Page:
Development or environment: The Sophie’s choice for Bangladesh

People breathe in polluted Dhaka air.UNB file photo

In 21st-century capitalism, very few commodities are still free of cost. Centuries ago, our ancestors could travel from one land to another without restrictions, drink clean and pristine water from rivers and springs and breathe in pollution-free air.

Now, people have to run through many hoops and pay a hefty price to cross their national borders. Clean water has already become a scarce commodity. Only air is still free for all. But even there, there’s a catch.

At the cusp of the industrial revolution, when the first factories started operating in Europe, pollutants started poisoning our air.

To be fair to the early industrialists, they didn’t know any better. The world was still unaware of how their actions were hurting the environment, and the far reaching effects of these actions. Modern capitalists, however, can’t use that as an excuse anymore.

People struggle to deal with the dust and pollution. Picture taken in Shewrapara of Dhaka city.
Prothom Alo

More than a couple of centuries have passed since then and scientists now have shown the world the dire effects of air pollution and why we need to stop emitting greenhouse gas immediately.

The signs of a global calamity are all around us, the world is getting hotter every year, the ice in the Arctic is melting and the sea level is rising. However, greed prevails over common sense.

The West has already reaped the benefits of industrialisation and many so-called first world countries are focusing on renewable energy.

This shift in focus, coupled with their low population density, has allowed them to reduce the carbon emissions, that is, pollutants in the air.

But for a developing country like Bangladesh, the problem is more complex. Bangladesh joined the industrial revolution much later and is yet to reach its full potential. Bangladesh still doesn’t possess the economic affluence to reduce dependency on non-renewable energy nor the technical capability to switch to renewable energy.

For the sake of economic growth, Bangladesh needs to grow more industries. And more industries would inevitably lead to more air pollution, which is not good news for country whose citizens are already living in a virtual ‘gas chamber’.

According to the Air Quality Index (AQI) rankings in 2021, Bangladesh has the worst air quality in the world with a score of 161.

Dhaka, which is currently the third most polluted city in the world in terms of air pollution, has an AQI score of 149 on 22 September 2022.

The chief pollutant in Dhaka is PM2.5, which refers to tiny particles or droplets in the air that are two and one-half microns or less in width. They are not visible to the naked eye. The biggest PM2.5 particles have one-third the width of a hair and the thousands of the smallest ones could fit in the full stop at the end of this sentence.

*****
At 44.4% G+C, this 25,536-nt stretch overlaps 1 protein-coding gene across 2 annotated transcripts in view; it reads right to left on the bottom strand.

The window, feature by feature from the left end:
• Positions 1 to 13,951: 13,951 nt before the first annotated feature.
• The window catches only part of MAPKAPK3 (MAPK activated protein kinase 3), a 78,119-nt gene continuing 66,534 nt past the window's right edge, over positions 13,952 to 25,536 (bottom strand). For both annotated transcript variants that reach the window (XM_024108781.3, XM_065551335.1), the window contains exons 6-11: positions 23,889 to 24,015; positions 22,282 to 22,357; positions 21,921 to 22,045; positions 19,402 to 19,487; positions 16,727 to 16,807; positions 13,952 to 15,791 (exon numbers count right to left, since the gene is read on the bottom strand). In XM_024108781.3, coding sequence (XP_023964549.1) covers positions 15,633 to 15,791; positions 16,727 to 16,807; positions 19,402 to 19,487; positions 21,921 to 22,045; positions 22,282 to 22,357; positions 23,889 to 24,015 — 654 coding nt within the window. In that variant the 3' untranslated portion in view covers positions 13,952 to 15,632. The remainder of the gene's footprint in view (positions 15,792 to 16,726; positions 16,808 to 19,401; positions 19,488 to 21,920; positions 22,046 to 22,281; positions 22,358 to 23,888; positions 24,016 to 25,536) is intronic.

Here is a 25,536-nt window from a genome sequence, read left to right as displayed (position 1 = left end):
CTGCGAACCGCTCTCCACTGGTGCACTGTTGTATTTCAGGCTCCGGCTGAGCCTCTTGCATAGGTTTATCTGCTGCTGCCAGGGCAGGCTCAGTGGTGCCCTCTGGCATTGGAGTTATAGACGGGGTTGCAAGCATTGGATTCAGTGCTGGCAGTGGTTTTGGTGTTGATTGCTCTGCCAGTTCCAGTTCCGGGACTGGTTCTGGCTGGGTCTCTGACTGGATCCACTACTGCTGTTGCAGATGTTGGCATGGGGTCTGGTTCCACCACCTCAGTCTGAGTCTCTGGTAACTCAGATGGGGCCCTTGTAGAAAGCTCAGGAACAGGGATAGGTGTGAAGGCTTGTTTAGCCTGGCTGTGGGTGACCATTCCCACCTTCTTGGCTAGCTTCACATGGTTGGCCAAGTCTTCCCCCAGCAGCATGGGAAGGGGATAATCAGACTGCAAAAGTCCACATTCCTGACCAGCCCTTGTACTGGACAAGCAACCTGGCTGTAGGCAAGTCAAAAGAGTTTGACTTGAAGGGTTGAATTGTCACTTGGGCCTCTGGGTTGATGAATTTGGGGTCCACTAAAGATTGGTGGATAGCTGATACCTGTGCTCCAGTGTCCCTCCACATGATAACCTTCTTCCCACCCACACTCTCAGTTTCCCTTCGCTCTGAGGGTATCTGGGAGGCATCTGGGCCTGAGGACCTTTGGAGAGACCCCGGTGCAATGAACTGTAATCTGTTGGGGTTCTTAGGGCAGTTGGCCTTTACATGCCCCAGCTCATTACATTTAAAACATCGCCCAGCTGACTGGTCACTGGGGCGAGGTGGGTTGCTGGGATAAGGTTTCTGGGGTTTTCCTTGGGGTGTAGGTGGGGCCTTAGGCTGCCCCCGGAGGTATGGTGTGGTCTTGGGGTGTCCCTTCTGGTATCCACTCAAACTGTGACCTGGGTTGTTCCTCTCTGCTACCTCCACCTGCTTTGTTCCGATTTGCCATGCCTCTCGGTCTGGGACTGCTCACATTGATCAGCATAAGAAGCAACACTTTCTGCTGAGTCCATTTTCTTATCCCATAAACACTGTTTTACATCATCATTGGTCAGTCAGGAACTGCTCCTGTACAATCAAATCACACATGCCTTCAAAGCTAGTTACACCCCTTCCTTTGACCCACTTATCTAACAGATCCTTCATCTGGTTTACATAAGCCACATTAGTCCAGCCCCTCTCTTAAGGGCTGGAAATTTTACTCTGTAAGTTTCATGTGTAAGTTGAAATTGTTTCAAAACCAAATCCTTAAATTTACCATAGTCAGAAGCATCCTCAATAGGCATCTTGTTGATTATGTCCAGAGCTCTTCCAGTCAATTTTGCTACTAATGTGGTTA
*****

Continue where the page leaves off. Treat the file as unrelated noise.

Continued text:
People trying hard to avoid inhaling dust directly while walking at Postogola Bridge in Dhaka. The capital has long been grappling with air pollution
UNB file photo

The PM2.5 concentration in Dhaka is 11 times higher than the World Health Organisation (WHO) guideline. To improve the air quality in the capital, first and foremost, we have to reduce the amount of PM2.5 in the air. But for the last decade or so, Dhaka has been going in the exact opposite direction.

Dhaka, which is historically known as the city of mosques, could be called the city of megaprojects right now. Multiple large-scale megaprojects are happening at the same time in various corners of the city, the two biggest one being the Metrorail project and the Dhaka Elevated Expressway.

Under-construction Dhaka elevated expressway in the airport area
File photo

These projects are likely to reduce traffic, save work hours, reduce hassle and in time lessen carbon emissions in the city. But for now, they are causing a lot of grief to the people and the environment.

The construction work of these massive structures has been going on for years and it’s going to take a few more years to complete the projects. Cement and other similar fine products used in these megaprojects have been polluting the air from the start and as the construction continues, it will continue to do so.

But, the reality is that Dhaka, where over 30 thousand people live per square kilometre, needs these projects to survive as a city. Had Bangladesh joined the industrial revolution earlier, maybe an intercity Metrorail and elevated expressway would already be in place, like it is in many cities of our neighbouring country India.

A worker laying the railway tracks of the Metrorail
Tanvir Ahmmed

Bangladesh now has no choice but to maintain a perilous balancing act of sustaining development while not harming the environment, which, so far, it hasn’t managed to do successfully.

But there are some glimmers of hope. Bangladesh government and several non-government organisations are working to increase the use of solar plants, biogas and other sustainable sources of energy. Bangladesh is also now the country with the highest number of ‘Green Factories’ in the world in the readymade garments sector with 144 factories as of 2021, with quite a few factories set to enter the list.

As Bangladesh continues its march in industrialisation in the coming years, the country will come face to face with a choice, continuing as they were, paying little heed to its effects on the environment, or adapting their industries with the environment in mind, sacrificing the rate of economic growth.

It will be Bangladesh’s ‘Sophie’s Choice’ and one can only hope the country makes the right decision.